|October 22, 1999|
Steven Fredman, Esq.
Dear Mr. Fredman:
This is in response to your letter of October 12, 1999, concerning the application of Regulation X (12 CFR 224) to an offshore limited partnership.
We understand your client is a foreign limited partnership (the "Master Fund") formed for the purpose of investing and trading in securities and other financial instruments both inside and outside of the United States. Profits and losses generated by the Master Fund flow to two existing funds (respectively, the "Domestic Fund" and the "Offshore Fund"). The Domestic Fund is a U.S. limited partnership which will receive 35 percent of the Master Fund's profits and losses. The Offshore Fund is a foreign corporation which will receive 65 percent of the Master Fund's profits and losses. Approximately 31 percent of the Offshore Fund's voting shares are owned by U.S. persons.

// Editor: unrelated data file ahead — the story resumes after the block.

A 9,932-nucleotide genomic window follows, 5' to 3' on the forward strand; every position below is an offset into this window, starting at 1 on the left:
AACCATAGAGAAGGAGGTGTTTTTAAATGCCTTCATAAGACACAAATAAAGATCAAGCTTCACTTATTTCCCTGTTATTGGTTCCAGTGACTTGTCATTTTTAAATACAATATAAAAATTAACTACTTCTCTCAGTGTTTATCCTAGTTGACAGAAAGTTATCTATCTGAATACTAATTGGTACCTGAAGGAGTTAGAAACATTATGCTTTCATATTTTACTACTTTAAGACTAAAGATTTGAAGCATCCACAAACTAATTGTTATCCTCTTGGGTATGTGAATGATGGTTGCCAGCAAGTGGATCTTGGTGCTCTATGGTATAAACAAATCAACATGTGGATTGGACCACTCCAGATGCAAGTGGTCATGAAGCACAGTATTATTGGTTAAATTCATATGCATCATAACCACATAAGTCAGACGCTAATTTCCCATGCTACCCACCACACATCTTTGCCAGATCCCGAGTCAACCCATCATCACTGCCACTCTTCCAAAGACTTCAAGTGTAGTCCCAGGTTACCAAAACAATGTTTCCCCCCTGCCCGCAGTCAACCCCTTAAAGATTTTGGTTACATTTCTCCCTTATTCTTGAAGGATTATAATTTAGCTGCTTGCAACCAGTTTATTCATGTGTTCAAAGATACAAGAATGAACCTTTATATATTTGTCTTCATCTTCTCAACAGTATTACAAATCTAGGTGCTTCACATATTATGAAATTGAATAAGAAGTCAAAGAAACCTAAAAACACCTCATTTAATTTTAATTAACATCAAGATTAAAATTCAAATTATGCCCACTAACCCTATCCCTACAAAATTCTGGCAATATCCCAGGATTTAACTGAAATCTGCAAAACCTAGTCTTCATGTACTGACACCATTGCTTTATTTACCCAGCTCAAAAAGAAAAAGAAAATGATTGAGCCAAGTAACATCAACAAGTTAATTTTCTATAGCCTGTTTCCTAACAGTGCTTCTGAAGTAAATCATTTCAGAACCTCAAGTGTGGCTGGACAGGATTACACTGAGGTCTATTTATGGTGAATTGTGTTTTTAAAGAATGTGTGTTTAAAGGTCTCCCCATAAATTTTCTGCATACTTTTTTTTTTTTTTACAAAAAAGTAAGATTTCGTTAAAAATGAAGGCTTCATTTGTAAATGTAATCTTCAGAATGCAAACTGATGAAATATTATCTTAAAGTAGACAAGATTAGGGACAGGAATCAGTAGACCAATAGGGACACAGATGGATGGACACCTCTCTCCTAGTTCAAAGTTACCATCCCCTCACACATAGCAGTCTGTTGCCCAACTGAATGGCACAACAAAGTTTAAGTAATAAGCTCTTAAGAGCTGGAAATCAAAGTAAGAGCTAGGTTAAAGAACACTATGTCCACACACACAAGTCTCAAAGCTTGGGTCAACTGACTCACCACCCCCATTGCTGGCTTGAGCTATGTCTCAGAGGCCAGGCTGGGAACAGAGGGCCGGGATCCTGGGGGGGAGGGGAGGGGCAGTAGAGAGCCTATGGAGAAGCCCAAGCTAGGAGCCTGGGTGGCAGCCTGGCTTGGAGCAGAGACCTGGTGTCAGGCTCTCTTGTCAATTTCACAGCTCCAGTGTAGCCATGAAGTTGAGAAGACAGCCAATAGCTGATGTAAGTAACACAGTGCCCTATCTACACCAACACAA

You believe that the Master Fund is not a "foreign person controlled by a United States person" as defined in Regulation X (12 CFR 224.2(c)) and the Securities Exchange Act of 1934 (15 USC 78g(f)(2)(C)). The definition includes "any noncorporate entity in which United States persons directly or indirectly have more than a 50 per centum beneficial interest." The Domestic Fund is a "United States person" (12 CFR 224.2(a); 15 USC 78g(f)(2)(A)) with a 35 percent beneficial interest in the Master Fund. In addition, 31 percent of the Foreign Fund's 65 percent interest in the Master Fund is beneficially held by U.S. persons, which works out to an additional 20 percent. When combined, the beneficial interest in the Master Fund held by U.S. persons equals 55 percent. Board staff believes that in these circumstances the Master Fund is a foreign person controlled by a United States person for purposes of Regulation X. Different facts could compel a different conclusion.
(Signed) Scott Holz
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